Newspaper Page Text
THE EVENING MISSOURIAN
COLUMBIA, MISSOURI, WEDNESDAY EVENING, OCTOBER 10, 1917.
HUES 1 T. imWLL
Columbia Man Has Not
Accepted Position as Yet,
It Is Said.
CHOSEN BY HOOVER
REMEMBER "SAMMY" BT NOV. 15
Christmas Packages, to Soldiers In
France Must Be Stalled Soon.
Christmas Is nearly three months
off, but all persons are warned It is
high time to be remembering the sol
diers who are in the trenches. Post
offices have received instructions for
mailing Christmas packages to the
"Sammies." The packages addressed
to soldiers in France must be mailed
by November 15 and, it marked
"Christmas Mail," will be delivered to
the soldiers Christmas morning. The
names of the soldier and sender must
both be plainly written, and Christ
mas seals mtfst be omitted.
The department has also requested
that the packages be made as small
as possible; those of less than ten
pounds in weight will be given the
preference. Since the soldiers fre
quently have to leave large boxes be
hind them when on the move, it is
best to send packages weighing not
more than three or four pounds.
According to soldiers who have re
turned from the front, the ideal
boxes contain: Socks, two handker-
was not known whether or not he cnteis, iwo sneets or writing paper,
would. Mr. Mitchell Is in Centralla. two envelopes and a small pencil.
Mr. Hoover is taking a .census 01
Dean F. B. Mumford Rec
ommended Banker for
New War Work.
J. T. Mitchell of .this city has been
offered the appointment of food di
rector for Boone County. The ap
pointment came from Herbert C.
Hoover, National Food Administrator,
upon recommendation of "Dean F. B.
Mumford, chairman gf the Missouri
Council of Defense and Food Adminis
trator of Missouri. It was stated at
his home this afternoon that Mr.
Mitchell had not yet accepted and it
STORES ARE CLOSED
FOR COUNTY FAIR
Proprietors and Employes
Mingle With Farmers
PRAISE FOR EXHIBITS
the country by states to find out just
what the available and potential food
supply is, and for this purpose has
chosen ten counties in Missouri,
Boone being one of them. It will be
Mr. Mitchell's work to find out how
much food was produced in this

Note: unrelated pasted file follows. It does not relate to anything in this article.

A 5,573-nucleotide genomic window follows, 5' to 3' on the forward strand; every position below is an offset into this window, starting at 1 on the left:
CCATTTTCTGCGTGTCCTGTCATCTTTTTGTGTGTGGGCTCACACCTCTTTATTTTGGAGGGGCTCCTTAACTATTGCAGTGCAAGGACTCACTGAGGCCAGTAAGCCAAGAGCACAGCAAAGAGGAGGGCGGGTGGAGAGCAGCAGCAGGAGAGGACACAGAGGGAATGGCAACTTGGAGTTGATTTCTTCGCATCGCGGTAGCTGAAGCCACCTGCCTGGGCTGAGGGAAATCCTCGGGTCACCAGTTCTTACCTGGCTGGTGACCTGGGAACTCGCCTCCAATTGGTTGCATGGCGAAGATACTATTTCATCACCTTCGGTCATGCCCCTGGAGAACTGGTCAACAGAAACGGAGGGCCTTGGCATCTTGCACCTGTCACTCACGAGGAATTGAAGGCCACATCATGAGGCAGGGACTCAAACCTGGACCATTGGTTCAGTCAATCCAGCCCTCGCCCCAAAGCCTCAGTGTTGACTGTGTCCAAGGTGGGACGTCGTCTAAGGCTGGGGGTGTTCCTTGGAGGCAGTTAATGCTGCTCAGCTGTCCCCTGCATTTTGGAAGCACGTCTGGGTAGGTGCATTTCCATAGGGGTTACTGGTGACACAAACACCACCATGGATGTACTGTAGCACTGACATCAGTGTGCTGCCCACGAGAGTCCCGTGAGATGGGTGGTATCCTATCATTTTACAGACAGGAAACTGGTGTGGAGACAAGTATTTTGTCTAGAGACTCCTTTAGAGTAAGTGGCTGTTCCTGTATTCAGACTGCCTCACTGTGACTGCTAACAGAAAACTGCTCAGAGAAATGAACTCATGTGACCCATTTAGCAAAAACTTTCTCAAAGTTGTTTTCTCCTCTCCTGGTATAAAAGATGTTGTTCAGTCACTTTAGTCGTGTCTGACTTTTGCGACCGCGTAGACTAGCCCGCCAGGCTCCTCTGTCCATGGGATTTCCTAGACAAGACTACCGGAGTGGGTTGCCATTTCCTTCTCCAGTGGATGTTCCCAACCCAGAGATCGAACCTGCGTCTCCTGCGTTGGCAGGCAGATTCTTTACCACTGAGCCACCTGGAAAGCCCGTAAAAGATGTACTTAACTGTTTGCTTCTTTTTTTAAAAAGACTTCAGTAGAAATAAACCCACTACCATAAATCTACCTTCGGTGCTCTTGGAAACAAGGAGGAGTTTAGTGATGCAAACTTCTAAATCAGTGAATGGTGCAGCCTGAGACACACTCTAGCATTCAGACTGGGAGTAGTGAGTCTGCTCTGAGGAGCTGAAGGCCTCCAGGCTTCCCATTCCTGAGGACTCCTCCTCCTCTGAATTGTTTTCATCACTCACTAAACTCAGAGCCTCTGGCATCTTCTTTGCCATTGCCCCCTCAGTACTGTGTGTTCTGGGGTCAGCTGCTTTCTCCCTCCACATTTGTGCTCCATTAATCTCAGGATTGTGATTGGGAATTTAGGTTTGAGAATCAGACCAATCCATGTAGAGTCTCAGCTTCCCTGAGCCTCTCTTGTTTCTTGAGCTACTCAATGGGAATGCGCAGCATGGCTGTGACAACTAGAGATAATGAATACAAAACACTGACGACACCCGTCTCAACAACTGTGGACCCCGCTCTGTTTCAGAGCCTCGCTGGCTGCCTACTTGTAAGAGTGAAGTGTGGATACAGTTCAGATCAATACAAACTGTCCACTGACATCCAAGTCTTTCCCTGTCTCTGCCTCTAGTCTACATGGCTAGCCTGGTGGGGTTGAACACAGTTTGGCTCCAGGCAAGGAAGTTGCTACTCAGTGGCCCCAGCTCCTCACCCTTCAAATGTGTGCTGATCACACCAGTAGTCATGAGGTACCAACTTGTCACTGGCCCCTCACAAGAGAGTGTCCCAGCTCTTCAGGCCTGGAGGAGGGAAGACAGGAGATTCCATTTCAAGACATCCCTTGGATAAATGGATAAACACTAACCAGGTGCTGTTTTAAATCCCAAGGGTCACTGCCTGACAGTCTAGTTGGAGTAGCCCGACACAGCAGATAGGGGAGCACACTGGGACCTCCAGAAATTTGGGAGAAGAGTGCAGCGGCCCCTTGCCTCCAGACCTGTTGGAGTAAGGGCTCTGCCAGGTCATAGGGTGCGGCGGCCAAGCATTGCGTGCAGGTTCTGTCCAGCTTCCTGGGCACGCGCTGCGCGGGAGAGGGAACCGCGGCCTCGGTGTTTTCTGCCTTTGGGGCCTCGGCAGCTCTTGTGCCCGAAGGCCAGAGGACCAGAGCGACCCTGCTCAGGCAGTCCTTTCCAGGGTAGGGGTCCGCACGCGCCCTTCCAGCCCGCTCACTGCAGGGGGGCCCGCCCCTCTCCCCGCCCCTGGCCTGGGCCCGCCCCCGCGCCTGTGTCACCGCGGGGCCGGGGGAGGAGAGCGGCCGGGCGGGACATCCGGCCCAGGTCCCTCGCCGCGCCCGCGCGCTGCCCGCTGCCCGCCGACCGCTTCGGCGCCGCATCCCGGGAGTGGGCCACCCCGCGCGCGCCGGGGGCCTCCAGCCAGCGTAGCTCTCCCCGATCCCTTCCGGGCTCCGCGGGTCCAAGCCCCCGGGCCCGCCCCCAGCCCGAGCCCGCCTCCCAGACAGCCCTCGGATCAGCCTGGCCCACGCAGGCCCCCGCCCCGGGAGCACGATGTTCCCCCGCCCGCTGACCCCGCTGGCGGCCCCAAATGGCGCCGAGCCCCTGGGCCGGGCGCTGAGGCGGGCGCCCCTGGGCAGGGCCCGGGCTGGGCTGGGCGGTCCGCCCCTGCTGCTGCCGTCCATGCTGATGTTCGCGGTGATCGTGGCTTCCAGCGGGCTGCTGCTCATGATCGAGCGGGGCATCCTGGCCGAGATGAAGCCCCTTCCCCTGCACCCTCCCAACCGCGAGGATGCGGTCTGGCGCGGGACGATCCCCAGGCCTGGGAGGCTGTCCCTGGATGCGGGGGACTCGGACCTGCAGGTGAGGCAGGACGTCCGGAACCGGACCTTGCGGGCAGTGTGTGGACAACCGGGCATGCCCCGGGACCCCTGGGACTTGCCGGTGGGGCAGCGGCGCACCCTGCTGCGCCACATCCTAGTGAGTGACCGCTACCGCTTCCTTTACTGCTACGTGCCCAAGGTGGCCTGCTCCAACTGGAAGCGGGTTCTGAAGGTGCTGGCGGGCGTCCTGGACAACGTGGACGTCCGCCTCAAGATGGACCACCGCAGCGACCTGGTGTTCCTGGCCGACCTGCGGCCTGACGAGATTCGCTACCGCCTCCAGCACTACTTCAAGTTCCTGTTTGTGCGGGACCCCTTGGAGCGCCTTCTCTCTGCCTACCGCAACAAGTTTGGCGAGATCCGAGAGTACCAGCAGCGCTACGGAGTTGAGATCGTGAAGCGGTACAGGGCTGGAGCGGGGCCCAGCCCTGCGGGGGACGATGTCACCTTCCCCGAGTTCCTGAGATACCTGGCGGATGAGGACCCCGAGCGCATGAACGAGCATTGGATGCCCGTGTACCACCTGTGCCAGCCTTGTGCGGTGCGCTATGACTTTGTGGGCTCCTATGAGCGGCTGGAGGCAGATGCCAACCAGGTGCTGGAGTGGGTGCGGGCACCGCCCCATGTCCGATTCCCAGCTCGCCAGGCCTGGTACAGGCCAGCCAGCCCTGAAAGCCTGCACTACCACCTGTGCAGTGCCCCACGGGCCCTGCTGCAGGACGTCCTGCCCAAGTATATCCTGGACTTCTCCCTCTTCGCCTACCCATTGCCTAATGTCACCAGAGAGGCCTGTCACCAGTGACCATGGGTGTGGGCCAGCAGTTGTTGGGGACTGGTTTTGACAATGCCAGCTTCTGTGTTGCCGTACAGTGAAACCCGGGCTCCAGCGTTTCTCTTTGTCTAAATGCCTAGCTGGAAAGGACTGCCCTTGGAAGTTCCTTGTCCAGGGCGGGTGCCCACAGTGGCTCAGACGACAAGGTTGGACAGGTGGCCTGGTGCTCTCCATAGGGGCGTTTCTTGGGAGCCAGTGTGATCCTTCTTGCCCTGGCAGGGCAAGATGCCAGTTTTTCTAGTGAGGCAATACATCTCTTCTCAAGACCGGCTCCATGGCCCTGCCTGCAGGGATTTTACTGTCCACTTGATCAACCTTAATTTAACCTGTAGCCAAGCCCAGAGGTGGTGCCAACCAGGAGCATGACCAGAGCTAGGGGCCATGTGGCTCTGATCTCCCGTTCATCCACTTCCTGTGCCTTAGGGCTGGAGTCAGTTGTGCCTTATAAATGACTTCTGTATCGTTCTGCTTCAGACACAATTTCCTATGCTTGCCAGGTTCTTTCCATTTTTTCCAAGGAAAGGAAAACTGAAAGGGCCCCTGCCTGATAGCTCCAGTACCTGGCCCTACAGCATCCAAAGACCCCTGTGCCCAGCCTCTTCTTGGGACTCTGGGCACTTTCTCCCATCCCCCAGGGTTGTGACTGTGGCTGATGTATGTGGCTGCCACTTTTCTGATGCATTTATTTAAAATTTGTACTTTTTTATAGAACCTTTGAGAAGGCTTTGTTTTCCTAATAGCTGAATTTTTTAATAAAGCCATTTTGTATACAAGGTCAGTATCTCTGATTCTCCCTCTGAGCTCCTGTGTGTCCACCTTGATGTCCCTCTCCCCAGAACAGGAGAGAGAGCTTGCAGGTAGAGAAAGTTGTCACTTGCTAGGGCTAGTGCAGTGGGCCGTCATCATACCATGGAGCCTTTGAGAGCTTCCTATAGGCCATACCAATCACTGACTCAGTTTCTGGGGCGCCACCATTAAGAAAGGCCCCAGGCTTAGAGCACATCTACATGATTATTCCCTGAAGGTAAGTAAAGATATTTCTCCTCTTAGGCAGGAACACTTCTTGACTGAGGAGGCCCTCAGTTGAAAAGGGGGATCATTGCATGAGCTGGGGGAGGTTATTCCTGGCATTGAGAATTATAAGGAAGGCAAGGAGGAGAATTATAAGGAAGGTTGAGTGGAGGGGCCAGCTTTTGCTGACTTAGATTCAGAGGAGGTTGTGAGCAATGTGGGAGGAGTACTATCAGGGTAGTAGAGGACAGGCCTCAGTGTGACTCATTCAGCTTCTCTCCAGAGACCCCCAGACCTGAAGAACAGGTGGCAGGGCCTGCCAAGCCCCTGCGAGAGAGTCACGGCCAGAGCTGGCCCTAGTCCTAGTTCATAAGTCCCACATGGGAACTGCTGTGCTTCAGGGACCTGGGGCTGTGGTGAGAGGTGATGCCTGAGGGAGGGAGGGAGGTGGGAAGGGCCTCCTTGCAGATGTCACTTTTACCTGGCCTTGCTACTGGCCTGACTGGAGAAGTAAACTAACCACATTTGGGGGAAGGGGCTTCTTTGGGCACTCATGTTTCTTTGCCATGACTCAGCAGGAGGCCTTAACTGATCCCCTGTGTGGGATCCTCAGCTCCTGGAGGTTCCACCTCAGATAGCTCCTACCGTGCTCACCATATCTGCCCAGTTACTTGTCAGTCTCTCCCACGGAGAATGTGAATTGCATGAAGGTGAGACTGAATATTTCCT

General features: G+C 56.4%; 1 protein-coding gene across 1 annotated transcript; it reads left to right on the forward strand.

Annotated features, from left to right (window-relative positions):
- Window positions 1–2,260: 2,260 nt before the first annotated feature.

county last year, how much jyas con
sumed, how large the present supply
is, the.estimate for next year and any
other data bearing on present condi
tions or increased production. He
will forward his report to Mr. Hoover.
On the basis of this and similar lo
cal reports, the food policy for the
nation will be shaped.
INSPECT HOWARD COUNTY ROAD
State Highway Engineers Go There to
Slake An Inspection.
W. V. Graham, state highway
engineer, and J. Kussell Ellis, an as
sistant, were in Columbia 'last night
on the way to Howard County where
they will inspect the condition of the
Missouri Old Trails Road and make a
recommendation in regard to its im
provement. A section of the road in
Howard County is in bad condition at
the present time and in many places
I At the annual convention of the Mis
souri Old Trails Association in Colum
bia last Saturday E. L. Sanford, chair
man of the State Highway Commis
sion, promised the delegates from
Howard County that the commission
would condemn property under the
provision of the Hawes Road Bill and
straighten the curves where there
were sharp turns. There are two sec
tions of the Old Trails Road in How
ard County one running from Glas
gow through Fayette to Rocheport and
the other from Boonville through New
Franklin to Rocheport. The highway
engineers will inspect both of these
chocolate bar, one tin of vegetable
soup, a small box of cigars, one tin
of corn, one tin of cocoa, one small
tin of pork and beans or spaghetti,
three or four packages of cigarettes,
chewing gum, peppermint, one pair
of leather shoelaces, candy and pas
try. If pastry is sent, it should be put in
a tin box. Date cake is the best tor
keeping. Loaf sugar is always ap
preciated and seedless raisins and
nuts are good. The best candy to
send is peanut brittle, on account of
its keeping qualities.
EMPLOYES WILL SATE MUCH
SOLDIERS ENJOY MISSOURIAN
Victor B. Jones Writes of Columbia
Bojs' Appreciation of Home Paper.
An appreciation of the copies of
the Evening Missourian sent to Co
lumbia men at Fort Funston by H. O.
Severance, librarian of the University,
is contained in a letter received by
him from Victor B. Jones. Mr. Jones
writes: "Next after letters, the boys
enjoy the papers more than anything."
He further adds that he is voicing the
sentiment of the home boys in thank
ing Mr. Severance for the Missourian.
He writes that the last delegation
from here arrived safely Friday night
and are in the Fifty-sixth Company of
the One Hundred and Sixty-fourth
Depot Brigade. All the boys, he
writes, are feeling fine and working
11 COUNTRIES REPRESENTED
First Meeting of the Cosmopolitan
Club Held Last Night.
Twenty-five members, representing
America, China, Japan, Brazil, Porto
Rico, Philippine Islands, Korea, Rus
sia, Sweden and Central America at
tended a meeting of the Cosmopolitan
Club last night. The officers of the
club were elected at the last meeting
last year, but the treasurer left school
and Miss Katherine Mackay was
elected last night to succeed him.
The question or affiliation with the
Central Organization cf Cosmopolitan